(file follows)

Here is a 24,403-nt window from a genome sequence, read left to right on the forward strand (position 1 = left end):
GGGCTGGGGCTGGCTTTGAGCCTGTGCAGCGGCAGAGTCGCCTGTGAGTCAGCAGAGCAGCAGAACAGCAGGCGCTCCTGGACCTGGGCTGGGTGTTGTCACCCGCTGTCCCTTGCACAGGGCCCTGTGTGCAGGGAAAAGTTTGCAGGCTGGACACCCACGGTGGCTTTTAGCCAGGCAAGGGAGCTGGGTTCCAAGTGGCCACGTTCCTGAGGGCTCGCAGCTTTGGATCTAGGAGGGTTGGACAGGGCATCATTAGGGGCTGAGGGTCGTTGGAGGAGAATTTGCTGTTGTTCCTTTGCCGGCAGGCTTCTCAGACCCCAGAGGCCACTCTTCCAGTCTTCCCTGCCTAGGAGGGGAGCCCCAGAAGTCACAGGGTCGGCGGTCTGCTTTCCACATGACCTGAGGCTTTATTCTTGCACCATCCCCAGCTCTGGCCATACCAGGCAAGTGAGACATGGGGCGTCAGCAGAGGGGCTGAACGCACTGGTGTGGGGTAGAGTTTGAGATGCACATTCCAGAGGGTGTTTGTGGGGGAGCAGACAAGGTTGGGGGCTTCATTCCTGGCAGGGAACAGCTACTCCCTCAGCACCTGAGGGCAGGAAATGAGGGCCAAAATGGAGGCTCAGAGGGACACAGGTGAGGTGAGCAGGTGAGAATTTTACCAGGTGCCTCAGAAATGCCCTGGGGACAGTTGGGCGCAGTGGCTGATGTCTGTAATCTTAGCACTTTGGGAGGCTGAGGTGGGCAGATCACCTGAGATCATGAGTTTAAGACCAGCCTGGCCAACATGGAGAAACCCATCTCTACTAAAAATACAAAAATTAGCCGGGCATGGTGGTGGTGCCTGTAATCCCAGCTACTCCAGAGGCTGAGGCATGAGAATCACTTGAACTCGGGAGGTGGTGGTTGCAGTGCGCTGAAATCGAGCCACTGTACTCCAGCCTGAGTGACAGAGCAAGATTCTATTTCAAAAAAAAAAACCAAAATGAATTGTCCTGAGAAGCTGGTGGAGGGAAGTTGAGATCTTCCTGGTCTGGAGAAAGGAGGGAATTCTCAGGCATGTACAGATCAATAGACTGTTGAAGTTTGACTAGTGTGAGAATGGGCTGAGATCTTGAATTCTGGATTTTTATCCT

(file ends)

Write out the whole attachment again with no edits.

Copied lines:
Here is a 24,403-nt window from a genome sequence, read left to right on the forward strand (position 1 = left end):
GGGCTGGGGCTGGCTTTGAGCCTGTGCAGCGGCAGAGTCGCCTGTGAGTCAGCAGAGCAGCAGAACAGCAGGCGCTCCTGGACCTGGGCTGGGTGTTGTCACCCGCTGTCCCTTGCACAGGGCCCTGTGTGCAGGGAAAAGTTTGCAGGCTGGACACCCACGGTGGCTTTTAGCCAGGCAAGGGAGCTGGGTTCCAAGTGGCCACGTTCCTGAGGGCTCGCAGCTTTGGATCTAGGAGGGTTGGACAGGGCATCATTAGGGGCTGAGGGTCGTTGGAGGAGAATTTGCTGTTGTTCCTTTGCCGGCAGGCTTCTCAGACCCCAGAGGCCACTCTTCCAGTCTTCCCTGCCTAGGAGGGGAGCCCCAGAAGTCACAGGGTCGGCGGTCTGCTTTCCACATGACCTGAGGCTTTATTCTTGCACCATCCCCAGCTCTGGCCATACCAGGCAAGTGAGACATGGGGCGTCAGCAGAGGGGCTGAACGCACTGGTGTGGGGTAGAGTTTGAGATGCACATTCCAGAGGGTGTTTGTGGGGGAGCAGACAAGGTTGGGGGCTTCATTCCTGGCAGGGAACAGCTACTCCCTCAGCACCTGAGGGCAGGAAATGAGGGCCAAAATGGAGGCTCAGAGGGACACAGGTGAGGTGAGCAGGTGAGAATTTTACCAGGTGCCTCAGAAATGCCCTGGGGACAGTTGGGCGCAGTGGCTGATGTCTGTAATCTTAGCACTTTGGGAGGCTGAGGTGGGCAGATCACCTGAGATCATGAGTTTAAGACCAGCCTGGCCAACATGGAGAAACCCATCTCTACTAAAAATACAAAAATTAGCCGGGCATGGTGGTGGTGCCTGTAATCCCAGCTACTCCAGAGGCTGAGGCATGAGAATCACTTGAACTCGGGAGGTGGTGGTTGCAGTGCGCTGAAATCGAGCCACTGTACTCCAGCCTGAGTGACAGAGCAAGATTCTATTTCAAAAAAAAAAACCAAAATGAATTGTCCTGAGAAGCTGGTGGAGGGAAGTTGAGATCTTCCTGGTCTGGAGAAAGGAGGGAATTCTCAGGCATGTACAGATCAATAGACTGTTGAAGTTTGACTAGTGTGAGAATGGGCTGAGATCTTGAATTCTGGATTTTTATCCT